“Image In The Sand” (season 7, episode 1; originally aired 9/30/1998)
In which Sisko decides what to do next…

(Available on Netflix, Hulu, and Amazon.)

What do you do when you lose your way? It’s something I’ve been thinking about a lot lately. I’m in the middle of what you might call a crisis. Things have gotten pretty weird in my life over the course of the past year or so, for reasons that aren’t worth getting into, but the weirdest, and worst, part of all of it is that I feel lost. Or stuck, or trapped, or frozen. I’ve had bad times before, but the last time I felt like this was in my mid-twenties, and it’s a scary feeling, because it’s not exactly depression or misery (though there are elements of both). It’s more waking up every day and realizing the center of my world wasn’t where I thought it was. I’m not religious or even particularly spiritual, but for a long while, I could actually feel the course of my life, as though all the good bits and the bad bits were part of a long, singular track. It’s a ridiculous sensation, presumptive and bordering on arrogant, but now that it’s gone, I’m not sure what to do next. That’s bad, the not knowing; and even worse is the growing suspicion that it was all bullshit anyway, or that if it wasn’t, I made the wrong choice and ruined everything; and the future stretches out before me, unmapped, gray, and more than a little empty.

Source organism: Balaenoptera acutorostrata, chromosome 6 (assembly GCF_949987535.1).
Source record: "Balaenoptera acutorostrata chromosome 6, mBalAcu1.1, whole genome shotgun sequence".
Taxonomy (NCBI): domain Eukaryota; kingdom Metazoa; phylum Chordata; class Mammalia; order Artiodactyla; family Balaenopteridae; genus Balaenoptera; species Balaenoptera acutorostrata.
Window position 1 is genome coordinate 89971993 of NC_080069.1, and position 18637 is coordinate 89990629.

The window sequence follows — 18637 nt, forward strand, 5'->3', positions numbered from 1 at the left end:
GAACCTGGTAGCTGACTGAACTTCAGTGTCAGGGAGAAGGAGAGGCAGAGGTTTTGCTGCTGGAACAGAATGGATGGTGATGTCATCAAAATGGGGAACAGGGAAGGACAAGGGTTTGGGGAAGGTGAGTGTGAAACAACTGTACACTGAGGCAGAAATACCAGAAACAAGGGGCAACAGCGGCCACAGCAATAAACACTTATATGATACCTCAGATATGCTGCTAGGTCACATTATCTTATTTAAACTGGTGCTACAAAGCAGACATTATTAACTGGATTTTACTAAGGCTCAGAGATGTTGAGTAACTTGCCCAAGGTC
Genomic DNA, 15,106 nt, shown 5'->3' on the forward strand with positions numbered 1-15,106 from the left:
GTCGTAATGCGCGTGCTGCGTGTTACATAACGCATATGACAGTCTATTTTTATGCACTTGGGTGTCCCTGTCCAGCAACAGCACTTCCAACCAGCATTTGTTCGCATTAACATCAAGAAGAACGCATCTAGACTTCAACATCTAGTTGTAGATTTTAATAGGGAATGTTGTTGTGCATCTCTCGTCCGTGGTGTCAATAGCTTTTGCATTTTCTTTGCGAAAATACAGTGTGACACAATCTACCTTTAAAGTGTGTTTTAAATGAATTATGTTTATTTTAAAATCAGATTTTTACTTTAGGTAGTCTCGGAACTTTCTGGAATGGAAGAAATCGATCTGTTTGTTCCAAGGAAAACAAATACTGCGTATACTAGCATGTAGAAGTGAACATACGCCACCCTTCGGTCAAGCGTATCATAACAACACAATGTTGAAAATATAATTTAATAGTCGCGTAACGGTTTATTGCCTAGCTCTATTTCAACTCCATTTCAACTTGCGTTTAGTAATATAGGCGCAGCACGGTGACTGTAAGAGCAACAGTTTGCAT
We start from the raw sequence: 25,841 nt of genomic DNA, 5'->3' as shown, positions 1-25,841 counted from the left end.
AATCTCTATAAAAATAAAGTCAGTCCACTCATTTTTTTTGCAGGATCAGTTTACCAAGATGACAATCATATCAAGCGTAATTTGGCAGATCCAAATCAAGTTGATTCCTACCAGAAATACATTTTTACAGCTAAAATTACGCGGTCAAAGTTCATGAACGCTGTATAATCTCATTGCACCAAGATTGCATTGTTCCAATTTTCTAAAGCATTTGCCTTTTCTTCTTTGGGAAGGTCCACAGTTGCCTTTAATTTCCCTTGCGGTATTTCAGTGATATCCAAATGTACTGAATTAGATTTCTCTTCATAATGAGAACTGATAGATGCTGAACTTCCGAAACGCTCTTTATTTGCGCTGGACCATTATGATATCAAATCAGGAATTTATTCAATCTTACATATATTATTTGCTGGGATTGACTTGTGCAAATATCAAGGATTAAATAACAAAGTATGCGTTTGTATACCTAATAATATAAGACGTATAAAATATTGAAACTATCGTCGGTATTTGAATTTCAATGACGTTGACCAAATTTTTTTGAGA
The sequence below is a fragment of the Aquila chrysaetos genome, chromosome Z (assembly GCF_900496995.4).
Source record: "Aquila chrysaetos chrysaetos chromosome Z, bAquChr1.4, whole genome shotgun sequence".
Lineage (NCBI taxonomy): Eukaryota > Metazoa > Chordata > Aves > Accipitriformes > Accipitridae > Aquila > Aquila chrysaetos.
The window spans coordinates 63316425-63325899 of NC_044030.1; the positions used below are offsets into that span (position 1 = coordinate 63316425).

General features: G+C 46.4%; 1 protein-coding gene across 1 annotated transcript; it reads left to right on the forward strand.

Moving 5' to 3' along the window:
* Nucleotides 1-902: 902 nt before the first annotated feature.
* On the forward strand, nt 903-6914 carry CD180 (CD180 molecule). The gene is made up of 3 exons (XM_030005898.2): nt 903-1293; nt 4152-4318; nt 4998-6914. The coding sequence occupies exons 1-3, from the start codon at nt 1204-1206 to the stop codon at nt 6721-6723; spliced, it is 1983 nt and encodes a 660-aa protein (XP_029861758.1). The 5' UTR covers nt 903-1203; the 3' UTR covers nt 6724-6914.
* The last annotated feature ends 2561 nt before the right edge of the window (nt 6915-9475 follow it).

I think nearly everyone has periods in their lives when what had once seemed like a sure thing suddenly falls apart, and you’re left in the darkness. If you want to be optimistic, you can say that’s part of the process of growing up and maturing and becoming wise—to struggle through hard times and realize you can find your own way if you need to. If you want to be pessimistic, you can say that there never was a “way” in the first place, and what I’m experiencing right now is simply the truth in its harshest, most unmitigated form. Either way though, it’s basically a universal experience, which is why Sisko’s struggles in “Image In The Sand” are more than just a plot device to delay his return to Deep Space Nine. Admittedly, most of us don’t have the benefit of visions from wormhole aliens to nudge us forward, but that clear sense of loss that informs Brooks’ performance in the first half of the episode makes sense. Sisko is a passionate, frequently brilliant commander, a man whose livelihood depends on his ability to make bold choices when necessary, trusting in the veracity of his judgement and a fundamental faith in his own abilities. But now that the Prophets have entered his life, it’s no longer a simple matter of doing what feels right. There are forces at work above and beyond him, and, for a while, they helped to guide him; but now that they’re gone, the old faith no longer satisfies.

Which might be why it stings all the more that when the Prophets do re-enter his life (via a vision of Sisko digging through the sand on Tyree and finding a woman’s face), it’s to throw him even more off balance. Mythology-wise, I’m not sure what to make of the fact that Sarah, Sisko’s real mother whom he never knew existed, once had a necklace with Ancient Bajoran written on the back, a phrase which Sisko is able to translate as “Orb of the Emissary.” The idea that Sisko’s involvement with the wormhole aliens might have been something that was set into motion before he was even born is the sort of big artistic choice that writers always seem to fall for late into series when they’re struggling to find new angles. It requires too much coincidence, too much connection, and it transforms one of the more fascinating elements of Sisko’s arc—the fact that he got the job as Emissary apparently because he was just in the right place at the right time—and threatens to turn it into yet another Chosen One saga. I don’t know where this is headed right now, and it could still work, so I’m gonna withhold judgement; but I am not optimistic.